On June 6, 2014, Saunders was named the head coach of the Minnesota Timberwolves, returning to the franchise for a second stint.During his second stint with the Timberwolves, Saunders was diagnosed with Hodgkin's lymphoma. During his recovery, he delegated his coaching position to assistant coach and former NBA Coach of the Year winner Sam Mitchell. His 427 wins during parts of ten seasons in two stints are the most in franchise history and, until the 2017–18 season, he was the only coach to lead the Timberwolves to a winning season or coach a playoff game.
On April 29, 2012, Saunders joined the Boston Celtics as an advisor.
On May 3, 2013, Saunders was named the Timberwolves' President of Basketball Operations. On June 5, 2014, Saunders was named head coach as well.During his recovery from Hodgkin's Lymphoma, he delegated his duties within the front office to the team's general manager Milt Newton.
Saunders and his wife Debbiehad four children. Their son, Ryan, is a former guard for the University of Minnesota, Flip's alma mater, and later became an NBA assistant coach for the Wizards and Wolves, and the head coach of the Wolves. His daughter, Mindy also attended the University of Minnesota and was a member of the dance team. Flip's twin daughters, Kim and Rachel, also attended the University of Minnesota. Together, they danced on the University of Minnesota Dance Team for 4 years - winning 8 national championships and a World Championship.
According to Saunders, he was about 20 yards (18 m) (60 feet) away from the I-35W Mississippi River bridge collapse on August 1, 2007 in Minneapolis.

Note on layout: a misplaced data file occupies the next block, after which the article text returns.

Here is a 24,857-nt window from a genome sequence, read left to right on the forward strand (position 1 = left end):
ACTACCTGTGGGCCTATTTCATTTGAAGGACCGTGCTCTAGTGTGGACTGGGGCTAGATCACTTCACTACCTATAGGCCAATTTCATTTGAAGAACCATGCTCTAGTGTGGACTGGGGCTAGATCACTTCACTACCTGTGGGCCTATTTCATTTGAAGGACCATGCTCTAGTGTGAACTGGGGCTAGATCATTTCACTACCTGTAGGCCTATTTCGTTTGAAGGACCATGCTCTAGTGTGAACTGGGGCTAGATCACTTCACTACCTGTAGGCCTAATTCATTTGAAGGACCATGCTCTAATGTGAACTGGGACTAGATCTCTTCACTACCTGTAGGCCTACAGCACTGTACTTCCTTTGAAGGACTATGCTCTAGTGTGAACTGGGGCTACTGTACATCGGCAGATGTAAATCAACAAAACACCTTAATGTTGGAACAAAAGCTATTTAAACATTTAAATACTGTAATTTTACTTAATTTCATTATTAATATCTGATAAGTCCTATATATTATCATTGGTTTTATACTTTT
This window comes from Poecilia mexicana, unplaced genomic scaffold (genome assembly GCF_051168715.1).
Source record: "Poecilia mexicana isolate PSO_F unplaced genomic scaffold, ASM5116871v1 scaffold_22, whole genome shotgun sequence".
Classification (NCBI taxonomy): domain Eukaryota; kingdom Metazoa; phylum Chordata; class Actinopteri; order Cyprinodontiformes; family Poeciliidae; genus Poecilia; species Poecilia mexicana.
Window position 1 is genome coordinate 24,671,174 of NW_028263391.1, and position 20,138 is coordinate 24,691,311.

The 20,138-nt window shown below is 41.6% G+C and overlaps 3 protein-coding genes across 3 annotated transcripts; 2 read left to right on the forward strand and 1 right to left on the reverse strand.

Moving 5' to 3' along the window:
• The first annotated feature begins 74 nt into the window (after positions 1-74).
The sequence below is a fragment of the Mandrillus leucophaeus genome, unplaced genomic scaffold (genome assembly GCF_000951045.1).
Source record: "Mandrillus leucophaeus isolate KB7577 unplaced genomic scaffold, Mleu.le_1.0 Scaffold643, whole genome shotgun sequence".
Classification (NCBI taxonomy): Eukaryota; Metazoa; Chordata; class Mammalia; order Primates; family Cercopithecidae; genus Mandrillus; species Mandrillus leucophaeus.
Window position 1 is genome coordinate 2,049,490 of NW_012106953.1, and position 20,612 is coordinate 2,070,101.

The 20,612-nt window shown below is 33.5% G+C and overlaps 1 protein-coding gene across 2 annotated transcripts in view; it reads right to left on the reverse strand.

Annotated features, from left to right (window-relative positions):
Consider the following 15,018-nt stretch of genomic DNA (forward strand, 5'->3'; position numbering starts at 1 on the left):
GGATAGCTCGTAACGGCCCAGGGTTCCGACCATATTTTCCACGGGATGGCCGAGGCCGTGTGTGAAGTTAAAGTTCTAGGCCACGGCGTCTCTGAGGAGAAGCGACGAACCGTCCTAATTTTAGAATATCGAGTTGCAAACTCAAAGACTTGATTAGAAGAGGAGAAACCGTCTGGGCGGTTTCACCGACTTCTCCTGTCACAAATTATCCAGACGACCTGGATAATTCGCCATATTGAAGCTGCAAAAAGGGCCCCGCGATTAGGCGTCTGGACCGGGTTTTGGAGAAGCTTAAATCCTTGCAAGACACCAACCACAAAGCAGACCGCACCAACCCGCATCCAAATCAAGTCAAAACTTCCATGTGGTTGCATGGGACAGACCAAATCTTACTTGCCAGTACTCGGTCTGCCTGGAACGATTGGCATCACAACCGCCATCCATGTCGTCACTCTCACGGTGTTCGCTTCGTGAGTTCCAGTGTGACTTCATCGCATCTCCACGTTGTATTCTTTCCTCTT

On August 11, 2015, Saunders announced he had been diagnosed with Hodgkin's lymphoma,for which he was undergoing treatment. Saunders planned to remain the Timberwolves' head coach and president. However, after Saunders was hospitalized for more than a month following complications in September, team owner Glen Taylor announced that Saunders would miss the next season. Saunders died on October 25, 2015 at the age of 60. On February 15, 2018, the Timberwolves held a "Flip Saunders Night" during which a permanent banner was unveiled in the Target Center honoring Saunders. A little over three years after his death, Flip's son Ryan Saunders took over as the Timberwolves' head coach following the firing of Tom Thibodeau.
On January 4, 2020, the south gymnasium at Cuyahoga Heights High School in Cuyahoga Heights, Ohio was renamed in Flip's honor.The event was attended by Flip's wife Debbie Saunders, Flip's son and current Minnesota Timberwolves head coach Ryan Saunders, other members of the Saunders' family as well as by the entire 2020 Minnesota Timberwolves basketball team.
|Regular season||G||Games coached||W||Games won||L||Games lost||W–L %||Win–loss %|
|Playoffs||PG||Playoff games||PW||Playoff wins||PL||Playoff losses||PW–L %||Playoff win–loss %|